One of the most annoying things about getting all your movies from streaming apps is that most of them have no sense of history. You want to watch new movies, but there's also a list of old ones you want to find. It can be hard to get them on the apps. Especially if they're obscure.
Well, in a new essay on Fellini, Scorsese had some choice words for Hollywood, streaming, and the availability of movies. In short, he's upset we keep calling everything "content" and not appreciating the artists behind the work.
“As recently as 15 years ago, the term ‘content’ was heard only when people were discussing the cinema on a serious level, and it was contrasted with and measured against 'form,'” Scorsese writes. "Then, gradually, it was used more and more by the people who took over media companies, most of whom knew nothing about the history of the art form, or even cared enough to think that they should. ‘Content’ became a business term for all moving images: a David Lean movie, a cat video, a Super Bowl commercial, a superhero sequel, a series episode. It was linked, of course, not to the theatrical experience but to home viewing, on the streaming platforms that have come to overtake the moviegoing experience, just as Amazon overtook physical stores."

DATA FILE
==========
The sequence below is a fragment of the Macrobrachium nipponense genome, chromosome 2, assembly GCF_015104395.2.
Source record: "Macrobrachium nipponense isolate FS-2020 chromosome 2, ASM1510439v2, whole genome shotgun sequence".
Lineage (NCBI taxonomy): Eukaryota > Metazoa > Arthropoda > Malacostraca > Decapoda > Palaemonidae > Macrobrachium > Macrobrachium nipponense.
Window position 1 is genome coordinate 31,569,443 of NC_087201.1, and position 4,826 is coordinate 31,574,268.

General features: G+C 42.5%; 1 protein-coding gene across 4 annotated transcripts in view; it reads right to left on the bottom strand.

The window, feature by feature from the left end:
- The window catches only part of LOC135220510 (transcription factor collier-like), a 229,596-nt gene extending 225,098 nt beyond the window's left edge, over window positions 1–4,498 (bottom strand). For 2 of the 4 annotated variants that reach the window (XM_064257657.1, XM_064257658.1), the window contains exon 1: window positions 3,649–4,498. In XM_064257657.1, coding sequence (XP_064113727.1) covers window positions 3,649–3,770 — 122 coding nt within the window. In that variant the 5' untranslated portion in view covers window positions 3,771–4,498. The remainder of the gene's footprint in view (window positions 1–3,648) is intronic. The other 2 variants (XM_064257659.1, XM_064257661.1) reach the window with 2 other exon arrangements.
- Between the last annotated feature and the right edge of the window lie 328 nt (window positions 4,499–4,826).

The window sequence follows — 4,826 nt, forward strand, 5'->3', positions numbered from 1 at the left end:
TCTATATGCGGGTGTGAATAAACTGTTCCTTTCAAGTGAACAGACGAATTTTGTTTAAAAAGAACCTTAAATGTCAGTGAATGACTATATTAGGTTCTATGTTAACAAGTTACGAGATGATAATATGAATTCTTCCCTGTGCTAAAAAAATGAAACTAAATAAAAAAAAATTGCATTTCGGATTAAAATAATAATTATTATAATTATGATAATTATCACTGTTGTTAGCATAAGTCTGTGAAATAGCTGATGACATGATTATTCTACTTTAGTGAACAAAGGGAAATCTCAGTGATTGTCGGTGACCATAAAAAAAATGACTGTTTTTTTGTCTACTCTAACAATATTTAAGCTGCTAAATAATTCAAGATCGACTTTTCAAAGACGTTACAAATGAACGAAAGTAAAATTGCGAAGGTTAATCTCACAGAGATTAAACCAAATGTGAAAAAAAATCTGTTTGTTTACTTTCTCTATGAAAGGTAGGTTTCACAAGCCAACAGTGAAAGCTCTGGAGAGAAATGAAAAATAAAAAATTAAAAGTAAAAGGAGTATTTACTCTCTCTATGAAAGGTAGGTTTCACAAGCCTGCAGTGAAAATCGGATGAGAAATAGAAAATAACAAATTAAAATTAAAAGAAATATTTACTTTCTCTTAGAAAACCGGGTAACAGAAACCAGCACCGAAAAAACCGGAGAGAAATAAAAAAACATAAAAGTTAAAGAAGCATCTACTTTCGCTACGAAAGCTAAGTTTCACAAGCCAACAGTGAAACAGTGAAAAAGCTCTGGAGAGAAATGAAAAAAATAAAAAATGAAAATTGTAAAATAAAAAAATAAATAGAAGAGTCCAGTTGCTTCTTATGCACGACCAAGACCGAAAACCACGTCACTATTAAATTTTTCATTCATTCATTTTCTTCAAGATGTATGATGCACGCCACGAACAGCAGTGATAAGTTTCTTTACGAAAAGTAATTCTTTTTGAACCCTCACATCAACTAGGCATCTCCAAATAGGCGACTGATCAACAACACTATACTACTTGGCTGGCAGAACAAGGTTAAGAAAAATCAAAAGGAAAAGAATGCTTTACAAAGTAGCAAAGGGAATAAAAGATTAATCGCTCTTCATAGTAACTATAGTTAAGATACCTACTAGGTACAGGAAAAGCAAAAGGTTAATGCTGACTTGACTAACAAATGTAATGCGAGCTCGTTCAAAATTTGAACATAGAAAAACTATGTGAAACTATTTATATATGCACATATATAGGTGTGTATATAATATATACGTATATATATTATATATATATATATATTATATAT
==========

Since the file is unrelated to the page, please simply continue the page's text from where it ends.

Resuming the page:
The main problem he has is that all content is evaluated on the same level. And that means these streamers don't care about what even gets created. There's no evaluation based on art.
“If further viewing is ‘suggested’ by algorithms based on what you’ve already seen, and the suggestions are based only on subject matter or genre, then what does that do to the art of cinema?” Scorsese says. “Curating isn’t undemocratic or ‘elitist,’ a term that is now used so often that it’s become meaningless. It’s an act of generosity—you’re sharing what you love and what has inspired you. (The best streaming platforms, such as the Criterion Channel and MUBI and traditional outlets such as TCM, are based on curating—they’re actually curated.) Algorithms, by definition, are based on calculations that treat the viewer as a consumer and nothing else.”
So are computers destroying Hollywood?
You have to worry that streamers are always trying to add actors whose faces get clicks on thumbnails and genres that can travel across the world because they have less dialogue. Art has kind of lost its way in the meeting of art and commerce, and that can be hard to understand.
Sure, I can still look for Fellini films on my own, but what happens if that content never gets valued?
Will it disappear?
Will we never find the next Fellini because they don't write for the algorithm?
I guess time will tell. But the worry is real.
Scorsese concludes, “I suppose we also have to refine our notions of what cinema is and what it isn’t. Federico Fellini is a good place to start. You can say a lot of things about Fellini’s movies, but here’s one thing that is incontestable: they are cinema. Fellini’s work goes a long way toward defining the art form.”
Art's definition is continually changing. Hopefully, Hollywood understands and embraces that moving forward and curates audience taste a little bit more. Especially within streamers.
What do you think of Scorsese's points? Tell us in the comments.